Vaccination debateMeasles outbreak raises questions about vaccination exemptions

Published 5 February 2015

The recent measles outbreak has, again, brought to the surface an issue which refuses to go away: the alleged connection between vaccination and autism. The qualifier “alleged” should not, in truth, be used — “discredited alleged” should be used instead — because science has conclusively and indisputably shown that there is no such connection. Still, in what the Wall Street Journal calls “The not-so-great measles vaccine debate of 2015,” lawmakers, healthcare officials, and parent groups are again debating whether states should make it easier or more difficult for parents to exempt their children from vaccination.

The recent measles outbreak has, again, forced to the surface an issue which refuses to go away: the alleged connection between vaccination and autism. The qualifier “alleged” should not, in truth, be used — “discredited alleged” should be used instead — because science has conclusively and indisputably shown that there is no such connection.

The notion that vaccinating children makes them more susceptible to autism gained credence in 1998, when a British physician, Dr. Andrew Wakefield, published an article in the respected medical journal The Lancet in which he claimed to have found a link between measles-mumps-rubella (MMR) vaccine and autism.

Wakefield’s article raised a storm – until it was found to be fraudulent. He wrote it for a simple reason: money. He was on the payroll of the plaintiff bar, and trial lawyers were hoping to use his “findings” to win millions for parents of autistic children – and hefty fees for themselves and Dr. Wakefield. He had also planned to launch a company which would perform “tests” which would “prove” that autistic children became autistic as  result of vaccination.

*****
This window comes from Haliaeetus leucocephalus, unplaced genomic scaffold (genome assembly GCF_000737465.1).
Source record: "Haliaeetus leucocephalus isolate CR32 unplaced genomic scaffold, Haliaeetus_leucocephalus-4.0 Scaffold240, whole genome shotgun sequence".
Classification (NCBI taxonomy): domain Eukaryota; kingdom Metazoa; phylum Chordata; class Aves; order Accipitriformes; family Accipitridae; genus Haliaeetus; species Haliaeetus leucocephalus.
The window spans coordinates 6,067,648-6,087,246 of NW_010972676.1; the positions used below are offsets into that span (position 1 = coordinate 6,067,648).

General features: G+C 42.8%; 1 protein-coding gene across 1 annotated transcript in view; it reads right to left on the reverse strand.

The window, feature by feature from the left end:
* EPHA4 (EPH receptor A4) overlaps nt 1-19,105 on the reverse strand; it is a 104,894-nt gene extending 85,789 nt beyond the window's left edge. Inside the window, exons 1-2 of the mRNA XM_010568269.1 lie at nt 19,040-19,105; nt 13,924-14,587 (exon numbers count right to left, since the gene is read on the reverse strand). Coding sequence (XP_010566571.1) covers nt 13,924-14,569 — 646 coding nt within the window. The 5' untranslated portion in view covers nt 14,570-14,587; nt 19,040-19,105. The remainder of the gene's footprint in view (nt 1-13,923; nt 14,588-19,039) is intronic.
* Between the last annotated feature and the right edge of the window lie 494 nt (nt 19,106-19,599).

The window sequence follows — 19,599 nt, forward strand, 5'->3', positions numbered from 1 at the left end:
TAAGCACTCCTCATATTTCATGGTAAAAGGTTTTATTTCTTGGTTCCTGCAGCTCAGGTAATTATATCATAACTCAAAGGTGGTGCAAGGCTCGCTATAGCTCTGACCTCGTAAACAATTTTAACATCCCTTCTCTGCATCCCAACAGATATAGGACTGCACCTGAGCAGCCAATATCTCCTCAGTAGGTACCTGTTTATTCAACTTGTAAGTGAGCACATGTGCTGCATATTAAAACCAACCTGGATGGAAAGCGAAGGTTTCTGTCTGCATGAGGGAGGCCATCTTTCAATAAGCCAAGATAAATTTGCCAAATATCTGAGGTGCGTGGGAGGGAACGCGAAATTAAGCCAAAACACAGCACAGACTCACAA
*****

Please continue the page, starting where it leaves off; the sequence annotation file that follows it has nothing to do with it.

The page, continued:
Real scientists examined Wakefield’s concocted “evidence” and found it to be a fake. In 2010 The Lancet withdrew the article and Wakefield lost his medical license.

Wakefield’s fraud
Wakefield’s assertions about the connection between MMR vaccine and autism ran into problems shortly after the publication in The Lancet, when other researchers could not reproduce his findings or confirm his hypothesis.

Six years later, in 2004, a Sunday Times investigation found that Wakefield did not disclose to his co-authors or to The Lancet a financial conflict of interest relating to his research: Wakefield had planned to launch a new business venture which would exploit the MMR vaccination scare created by his article. The venture would profit from medical tests, which his new company would offer, and “litigation driven testing,” which his company would perform.

In the wake of the Times’s revelations, Wakefield co-authors withdrew their support for the study’s interpretations.

Wakefield’s problems were only beginning. The British General Medical Council (GMC) launched an investigation into how Wakefield and two of his former colleagues mistreated children with autism by subjecting them to unnecessary invasive medical procedures without the required ethical approval from an institutional review board.